Friday, April 27, 2012

"It's Just a Soft Drink."

Correlation ain't the same as causation, but I can't really blame folks for thinking that drinking two gallons of Coke each day had a little something to do with 30-year-old Natasha Marie Harris's heart attack death.
Harris' partner, Chris Hodgkinson, testified at the inquest that Harris drank between 8 and 10 liters -- 2.1 and 2.6 gallons -- of regular Coke every day, according to the Associated Press. 
"The first thing she would do in the morning was have a drink of Coke and the last thing she would do in the day was have a drink of Coke by her bed," Hodgkinson said. "She was addicted to Coke." 
Harris reportedly had some other unhealthy habits. Hodgkinson said she ate little and smoked about 30 cigarettes a day. In the months before her death, she experienced blood pressure problems and lacked energy, he said.
A pathologist testified that Harris's death was caused in part by severe hypokalemia -- a lack of potassium in the blood.
Dr. Robert Glatter, an emergency medicine physician at Lenox Hill Hospital in New York City, told HealthPop that drinking too much soda can cause hypokalemia because of several factors, one of which is called "fructose induced osmotic diarrhea." Too much fructose and sugar may lead to diarrhea and during diarrhea the body loses potassium.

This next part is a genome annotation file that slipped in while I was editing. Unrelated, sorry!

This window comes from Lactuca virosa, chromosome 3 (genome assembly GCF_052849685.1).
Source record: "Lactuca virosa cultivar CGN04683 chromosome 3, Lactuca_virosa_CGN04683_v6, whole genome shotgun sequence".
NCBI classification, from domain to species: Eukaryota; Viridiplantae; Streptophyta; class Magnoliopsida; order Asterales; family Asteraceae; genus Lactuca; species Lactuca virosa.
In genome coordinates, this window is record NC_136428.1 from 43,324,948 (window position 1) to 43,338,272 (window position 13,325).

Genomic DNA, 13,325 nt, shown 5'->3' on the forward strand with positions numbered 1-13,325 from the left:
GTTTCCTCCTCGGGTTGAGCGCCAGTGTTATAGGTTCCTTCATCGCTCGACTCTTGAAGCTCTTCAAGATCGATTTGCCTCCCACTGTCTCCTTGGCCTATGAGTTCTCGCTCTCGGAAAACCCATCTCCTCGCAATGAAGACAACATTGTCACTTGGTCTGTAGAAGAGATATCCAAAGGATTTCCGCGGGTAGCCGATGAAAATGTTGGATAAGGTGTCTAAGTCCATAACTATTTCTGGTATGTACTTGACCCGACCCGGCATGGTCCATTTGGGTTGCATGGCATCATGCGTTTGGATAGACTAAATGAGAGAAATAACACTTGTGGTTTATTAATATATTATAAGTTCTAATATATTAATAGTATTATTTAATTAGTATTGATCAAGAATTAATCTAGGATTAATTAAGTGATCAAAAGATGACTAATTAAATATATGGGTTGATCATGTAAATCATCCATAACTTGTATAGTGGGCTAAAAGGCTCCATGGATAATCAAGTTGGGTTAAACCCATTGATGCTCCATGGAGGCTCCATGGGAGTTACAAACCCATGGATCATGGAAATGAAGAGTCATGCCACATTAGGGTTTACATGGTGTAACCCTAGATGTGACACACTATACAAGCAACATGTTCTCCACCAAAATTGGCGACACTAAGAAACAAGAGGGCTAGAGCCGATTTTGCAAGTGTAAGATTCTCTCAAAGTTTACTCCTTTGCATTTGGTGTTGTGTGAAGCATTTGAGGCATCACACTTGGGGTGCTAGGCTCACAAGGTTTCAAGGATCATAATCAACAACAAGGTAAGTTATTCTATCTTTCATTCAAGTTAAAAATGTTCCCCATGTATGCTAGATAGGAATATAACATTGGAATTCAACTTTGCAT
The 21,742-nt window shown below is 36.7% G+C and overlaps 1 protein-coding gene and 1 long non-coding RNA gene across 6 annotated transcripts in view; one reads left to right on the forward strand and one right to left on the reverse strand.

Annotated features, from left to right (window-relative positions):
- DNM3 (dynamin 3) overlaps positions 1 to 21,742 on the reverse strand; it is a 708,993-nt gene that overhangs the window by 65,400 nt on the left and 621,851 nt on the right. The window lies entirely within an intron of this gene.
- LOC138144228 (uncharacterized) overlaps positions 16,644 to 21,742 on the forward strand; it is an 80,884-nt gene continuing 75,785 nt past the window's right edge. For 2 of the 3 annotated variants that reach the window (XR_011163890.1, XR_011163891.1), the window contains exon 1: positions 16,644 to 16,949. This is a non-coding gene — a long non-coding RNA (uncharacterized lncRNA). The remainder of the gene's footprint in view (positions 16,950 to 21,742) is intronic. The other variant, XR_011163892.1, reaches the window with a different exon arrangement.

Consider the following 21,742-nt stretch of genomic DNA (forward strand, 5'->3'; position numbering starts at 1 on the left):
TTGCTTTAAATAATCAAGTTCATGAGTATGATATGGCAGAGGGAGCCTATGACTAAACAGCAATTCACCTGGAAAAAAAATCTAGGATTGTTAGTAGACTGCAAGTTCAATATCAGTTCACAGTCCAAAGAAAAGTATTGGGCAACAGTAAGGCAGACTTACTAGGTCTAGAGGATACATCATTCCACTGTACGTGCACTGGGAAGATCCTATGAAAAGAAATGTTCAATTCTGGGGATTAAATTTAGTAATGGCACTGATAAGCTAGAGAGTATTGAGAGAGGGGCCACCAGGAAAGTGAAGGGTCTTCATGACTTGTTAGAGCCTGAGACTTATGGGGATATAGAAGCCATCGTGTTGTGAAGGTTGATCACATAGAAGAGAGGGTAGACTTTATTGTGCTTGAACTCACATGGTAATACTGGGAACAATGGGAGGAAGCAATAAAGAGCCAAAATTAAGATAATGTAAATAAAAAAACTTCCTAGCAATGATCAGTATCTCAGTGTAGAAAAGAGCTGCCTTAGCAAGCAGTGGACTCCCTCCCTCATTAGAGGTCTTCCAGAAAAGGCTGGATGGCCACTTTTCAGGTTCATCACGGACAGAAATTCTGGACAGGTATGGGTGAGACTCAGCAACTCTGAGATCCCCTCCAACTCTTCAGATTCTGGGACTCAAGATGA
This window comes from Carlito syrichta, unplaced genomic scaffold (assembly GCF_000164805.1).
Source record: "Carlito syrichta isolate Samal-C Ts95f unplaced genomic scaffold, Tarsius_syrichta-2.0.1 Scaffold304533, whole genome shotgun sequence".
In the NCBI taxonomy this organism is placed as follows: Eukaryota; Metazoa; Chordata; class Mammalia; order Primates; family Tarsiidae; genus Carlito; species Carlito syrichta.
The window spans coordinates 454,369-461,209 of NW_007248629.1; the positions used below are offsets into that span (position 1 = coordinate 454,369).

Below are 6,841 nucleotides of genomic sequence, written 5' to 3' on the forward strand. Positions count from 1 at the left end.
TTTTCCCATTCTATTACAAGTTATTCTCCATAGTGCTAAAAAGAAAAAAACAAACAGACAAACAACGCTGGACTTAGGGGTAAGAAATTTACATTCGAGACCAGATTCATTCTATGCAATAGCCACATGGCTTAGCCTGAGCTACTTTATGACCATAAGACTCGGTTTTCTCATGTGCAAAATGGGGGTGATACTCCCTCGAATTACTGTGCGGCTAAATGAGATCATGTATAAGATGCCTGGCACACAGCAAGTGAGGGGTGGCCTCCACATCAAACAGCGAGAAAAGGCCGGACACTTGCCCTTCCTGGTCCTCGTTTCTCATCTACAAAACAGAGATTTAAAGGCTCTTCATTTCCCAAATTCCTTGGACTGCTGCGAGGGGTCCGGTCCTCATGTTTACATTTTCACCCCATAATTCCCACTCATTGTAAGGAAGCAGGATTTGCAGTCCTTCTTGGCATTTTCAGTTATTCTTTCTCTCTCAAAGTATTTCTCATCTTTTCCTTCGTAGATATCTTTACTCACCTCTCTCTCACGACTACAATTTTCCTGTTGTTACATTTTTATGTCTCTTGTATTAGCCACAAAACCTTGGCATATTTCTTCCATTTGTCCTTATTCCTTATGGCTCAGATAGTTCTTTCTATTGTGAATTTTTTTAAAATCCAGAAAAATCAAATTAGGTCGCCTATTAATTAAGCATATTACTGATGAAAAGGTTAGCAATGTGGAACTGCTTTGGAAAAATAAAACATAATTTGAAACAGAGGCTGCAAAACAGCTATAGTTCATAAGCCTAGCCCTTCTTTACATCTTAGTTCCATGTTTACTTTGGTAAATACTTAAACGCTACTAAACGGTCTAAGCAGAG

What's more, Glatter said, sugar stimulates insulin release which also drives potassium into the body's cells, causing potassium levels in the bloodstream to fall. Then there's the caffeine, which is known as a "beta-agonist," that also drives potassium into cells and away from the blood. 
"So you're getting a double whammy from caffeine as well as the sugar," Glatter told HealthPop. "You're drinking three to nine liters a day of this stuff, you're going to have significant issues." 
"I never thought about it," Hodgskinson told the Herald of soda making Harris ill. "It's just a soft-drink, just like drinking water.
Not quite. Pro tip: You know what's just like drinking water? DRINKING WATER.